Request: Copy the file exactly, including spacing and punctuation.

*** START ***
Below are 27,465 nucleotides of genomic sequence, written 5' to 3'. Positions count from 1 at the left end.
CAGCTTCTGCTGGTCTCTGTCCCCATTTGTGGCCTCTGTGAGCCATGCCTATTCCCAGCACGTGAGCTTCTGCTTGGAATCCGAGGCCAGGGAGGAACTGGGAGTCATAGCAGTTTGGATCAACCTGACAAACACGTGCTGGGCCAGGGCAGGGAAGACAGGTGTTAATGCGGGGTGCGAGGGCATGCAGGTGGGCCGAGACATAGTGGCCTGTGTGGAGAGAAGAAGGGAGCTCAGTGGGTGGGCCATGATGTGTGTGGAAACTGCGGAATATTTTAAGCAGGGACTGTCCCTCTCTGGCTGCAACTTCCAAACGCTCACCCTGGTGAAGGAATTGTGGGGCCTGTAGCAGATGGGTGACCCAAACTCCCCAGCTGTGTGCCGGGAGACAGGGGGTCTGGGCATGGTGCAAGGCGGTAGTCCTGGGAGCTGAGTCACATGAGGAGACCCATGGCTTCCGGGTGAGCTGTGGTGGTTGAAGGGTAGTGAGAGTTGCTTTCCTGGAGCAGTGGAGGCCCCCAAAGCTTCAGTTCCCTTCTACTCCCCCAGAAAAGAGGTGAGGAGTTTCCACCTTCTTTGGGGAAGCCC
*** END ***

Below are 27,465 nucleotides of genomic sequence, written 5' to 3'. Positions count from 1 at the left end.
CAGCTTCTGCTGGTCTCTGTCCCCATTTGTGGCCTCTGTGAGCCATGCCTATTCCCAGCACGTGAGCTTCTGCTTGGAATCCGAGGCCAGGGAGGAACTGGGAGTCATAGCAGTTTGGATCAACCTGACAAACACGTGCTGGGCCAGGGCAGGGAAGACAGGTGTTAATGCGGGGTGCGAGGGCATGCAGGTGGGCCGAGACATAGTGGCCTGTGTGGAGAGAAGAAGGGAGCTCAGTGGGTGGGCCATGATGTGTGTGGAAACTGCGGAATATTTTAAGCAGGGACTGTCCCTCTCTGGCTGCAACTTCCAAACGCTCACCCTGGTGAAGGAATTGTGGGGCCTGTAGCAGATGGGTGACCCAAACTCCCCAGCTGTGTGCCGGGAGACAGGGGGTCTGGGCATGGTGCAAGGCGGTAGTCCTGGGAGCTGAGTCACATGAGGAGACCCATGGCTTCCGGGTGAGCTGTGGTGGTTGAAGGGTAGTGAGAGTTGCTTTCCTGGAGCAGTGGAGGCCCCCAAAGCTTCAGTTCCCTTCTACTCCCCCAGAAAAGAGGTGAGGAGTTTCCACCTTCTTTGGGGAAGCCC